Svensmark and Friis-Christensen rebut Lockwood's solar paper
Posted on 8 October 2007 by John Cook
Recently, Henrik Svensmark and Eigil Friis-Christensen published Reply to Lockwood and Fröhlich - The persistent role of the Sun in climate forcing, rebutting Mike Lockwood's Recent oppositely directed trends in solar climate forcings and the global mean surface air temperature. It's a curious paper, in some parts reading more like a skeptic op-ed than scientific literature. In just a few paragraphs, they hint that human CO2 effect is minor compared to natural greenhouse gases, cast doubt on the surface temperature record, claim global warming stopped in 1988 and invoke water vapor as the most powerful greenhouse gas. These are just minor points on the way to their major conclusion that the sun and cosmic rays are the "main forcing agent in global climate change".
They look at tropospheric and ocean temperature data while ignoring surface air temperature which they say doesn't respond to the solar cycle. This is a surprising claim - Camp & Tung 2007 find a strong 11 year solar cycle signal in global surface temperature records. I discuss the significance of Tung's paper in more detail in Solar cycles and global warming.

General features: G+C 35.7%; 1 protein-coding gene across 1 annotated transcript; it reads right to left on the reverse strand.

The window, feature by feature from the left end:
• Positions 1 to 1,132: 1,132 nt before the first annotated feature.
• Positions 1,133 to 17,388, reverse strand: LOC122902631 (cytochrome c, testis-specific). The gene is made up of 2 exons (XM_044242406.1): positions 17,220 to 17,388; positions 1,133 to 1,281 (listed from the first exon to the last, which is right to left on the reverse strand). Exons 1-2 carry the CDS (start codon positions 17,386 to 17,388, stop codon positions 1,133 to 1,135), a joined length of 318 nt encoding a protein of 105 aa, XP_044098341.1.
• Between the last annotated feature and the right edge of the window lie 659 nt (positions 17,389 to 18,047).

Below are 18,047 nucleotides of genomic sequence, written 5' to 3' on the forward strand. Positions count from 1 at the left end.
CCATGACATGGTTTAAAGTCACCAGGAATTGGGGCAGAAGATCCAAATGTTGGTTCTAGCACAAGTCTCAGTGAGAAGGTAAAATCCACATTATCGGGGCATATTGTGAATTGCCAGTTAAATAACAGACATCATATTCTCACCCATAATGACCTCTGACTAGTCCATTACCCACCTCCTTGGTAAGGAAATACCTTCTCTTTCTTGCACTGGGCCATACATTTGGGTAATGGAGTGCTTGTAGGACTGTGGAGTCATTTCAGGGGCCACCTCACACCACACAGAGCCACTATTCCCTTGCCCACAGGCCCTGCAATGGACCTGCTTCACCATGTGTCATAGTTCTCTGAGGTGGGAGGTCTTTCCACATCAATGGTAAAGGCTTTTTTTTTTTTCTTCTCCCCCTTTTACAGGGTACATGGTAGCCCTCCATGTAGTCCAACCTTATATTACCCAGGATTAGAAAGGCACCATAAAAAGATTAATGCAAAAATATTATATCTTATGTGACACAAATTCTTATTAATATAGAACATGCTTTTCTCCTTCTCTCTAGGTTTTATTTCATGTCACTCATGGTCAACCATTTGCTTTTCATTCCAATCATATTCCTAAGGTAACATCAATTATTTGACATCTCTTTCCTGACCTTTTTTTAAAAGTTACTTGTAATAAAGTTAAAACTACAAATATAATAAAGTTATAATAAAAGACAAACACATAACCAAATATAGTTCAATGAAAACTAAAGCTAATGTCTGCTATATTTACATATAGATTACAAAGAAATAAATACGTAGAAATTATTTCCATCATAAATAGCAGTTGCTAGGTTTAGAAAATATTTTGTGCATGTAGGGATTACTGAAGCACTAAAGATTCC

However, the real eye opener is when they correlate tropospheric temperature with cosmic rays. The figure below features two graphs. The first graph compares tropospheric temperature (blue) to cosmic rays (red). The second graph removes El Nino, volcanoes and a linear warming trend of 0.14°C per decade. With the warming trend and other "confusions" removed, the negative correlation between cosmic rays and temperature is very high.
The conclusion is obvious - the warming trend over the past several decades has a source other than cosmic rays. Or another way of looking at it - the long term contribution of cosmic rays to global temperatures has been little to nothing (possibly slightly negative). I'm considering whether to use their graph to further debunk the cosmic rays argument.
Lastly, I fail to understand why most seem to forget Lockwood is only the latest in a long line of studies on the topic. Ammann 2007, Foukal 2006, Scafetta 2006, Usoskin 2005, Haigh 2003, Solanki 2003, Stott 2003, Lean 1999, Waple 1999 and Frolich 1998 all find the sun has contributed minimally to global warming over the last 3 decades (more on the sun). And these are just the studies that focus solely on the sun's role. There are a whole host of detection and attribution studies that factor in solar, volcanic, anthropogenic and other forcings and come to the same conclusion. Those are a topic for a future post.